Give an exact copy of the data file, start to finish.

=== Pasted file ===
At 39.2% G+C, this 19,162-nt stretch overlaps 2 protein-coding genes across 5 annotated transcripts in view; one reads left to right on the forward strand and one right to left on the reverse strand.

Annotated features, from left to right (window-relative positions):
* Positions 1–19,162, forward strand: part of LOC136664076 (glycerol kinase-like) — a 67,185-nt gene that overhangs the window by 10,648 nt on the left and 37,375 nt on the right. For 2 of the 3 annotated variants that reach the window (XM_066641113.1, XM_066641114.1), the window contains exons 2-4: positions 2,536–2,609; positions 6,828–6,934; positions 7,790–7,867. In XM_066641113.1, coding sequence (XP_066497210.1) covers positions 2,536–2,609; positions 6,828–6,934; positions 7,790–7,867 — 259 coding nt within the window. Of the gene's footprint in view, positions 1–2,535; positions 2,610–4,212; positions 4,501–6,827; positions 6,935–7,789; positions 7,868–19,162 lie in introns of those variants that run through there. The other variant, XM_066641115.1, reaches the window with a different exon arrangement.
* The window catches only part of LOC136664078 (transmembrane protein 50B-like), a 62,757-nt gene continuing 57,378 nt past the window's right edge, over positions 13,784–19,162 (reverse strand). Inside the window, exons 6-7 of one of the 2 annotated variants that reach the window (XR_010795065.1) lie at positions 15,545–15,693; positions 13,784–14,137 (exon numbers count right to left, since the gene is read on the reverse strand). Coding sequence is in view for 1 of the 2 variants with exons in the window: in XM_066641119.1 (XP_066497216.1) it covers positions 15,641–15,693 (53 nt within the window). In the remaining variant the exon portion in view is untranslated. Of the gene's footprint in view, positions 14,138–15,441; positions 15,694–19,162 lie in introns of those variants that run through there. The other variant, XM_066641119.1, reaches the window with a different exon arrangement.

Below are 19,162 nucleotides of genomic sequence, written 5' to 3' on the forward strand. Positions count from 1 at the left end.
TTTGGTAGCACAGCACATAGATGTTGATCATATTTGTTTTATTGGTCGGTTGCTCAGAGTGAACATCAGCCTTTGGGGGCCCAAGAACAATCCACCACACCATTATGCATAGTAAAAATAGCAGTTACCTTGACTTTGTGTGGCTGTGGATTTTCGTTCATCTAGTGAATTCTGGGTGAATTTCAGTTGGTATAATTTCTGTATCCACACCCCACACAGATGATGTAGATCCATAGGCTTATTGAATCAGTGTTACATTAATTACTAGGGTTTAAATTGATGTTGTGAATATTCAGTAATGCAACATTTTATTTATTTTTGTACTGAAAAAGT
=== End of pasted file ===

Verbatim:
At 39.2% G+C, this 19,162-nt stretch overlaps 2 protein-coding genes across 5 annotated transcripts in view; one reads left to right on the forward strand and one right to left on the reverse strand.

Annotated features, from left to right (window-relative positions):
* Positions 1–19,162, forward strand: part of LOC136664076 (glycerol kinase-like) — a 67,185-nt gene that overhangs the window by 10,648 nt on the left and 37,375 nt on the right. For 2 of the 3 annotated variants that reach the window (XM_066641113.1, XM_066641114.1), the window contains exons 2-4: positions 2,536–2,609; positions 6,828–6,934; positions 7,790–7,867. In XM_066641113.1, coding sequence (XP_066497210.1) covers positions 2,536–2,609; positions 6,828–6,934; positions 7,790–7,867 — 259 coding nt within the window. Of the gene's footprint in view, positions 1–2,535; positions 2,610–4,212; positions 4,501–6,827; positions 6,935–7,789; positions 7,868–19,162 lie in introns of those variants that run through there. The other variant, XM_066641115.1, reaches the window with a different exon arrangement.
* The window catches only part of LOC136664078 (transmembrane protein 50B-like), a 62,757-nt gene continuing 57,378 nt past the window's right edge, over positions 13,784–19,162 (reverse strand). Inside the window, exons 6-7 of one of the 2 annotated variants that reach the window (XR_010795065.1) lie at positions 15,545–15,693; positions 13,784–14,137 (exon numbers count right to left, since the gene is read on the reverse strand). Coding sequence is in view for 1 of the 2 variants with exons in the window: in XM_066641119.1 (XP_066497216.1) it covers positions 15,641–15,693 (53 nt within the window). In the remaining variant the exon portion in view is untranslated. Of the gene's footprint in view, positions 14,138–15,441; positions 15,694–19,162 lie in introns of those variants that run through there. The other variant, XM_066641119.1, reaches the window with a different exon arrangement.

Below are 19,162 nucleotides of genomic sequence, written 5' to 3' on the forward strand. Positions count from 1 at the left end.
TTTGGTAGCACAGCACATAGATGTTGATCATATTTGTTTTATTGGTCGGTTGCTCAGAGTGAACATCAGCCTTTGGGGGCCCAAGAACAATCCACCACACCATTATGCATAGTAAAAATAGCAGTTACCTTGACTTTGTGTGGCTGTGGATTTTCGTTCATCTAGTGAATTCTGGGTGAATTTCAGTTGGTATAATTTCTGTATCCACACCCCACACAGATGATGTAGATCCATAGGCTTATTGAATCAGTGTTACATTAATTACTAGGGTTTAAATTGATGTTGTGAATATTCAGTAATGCAACATTTTATTTATTTTTGTACTGAAAAAGT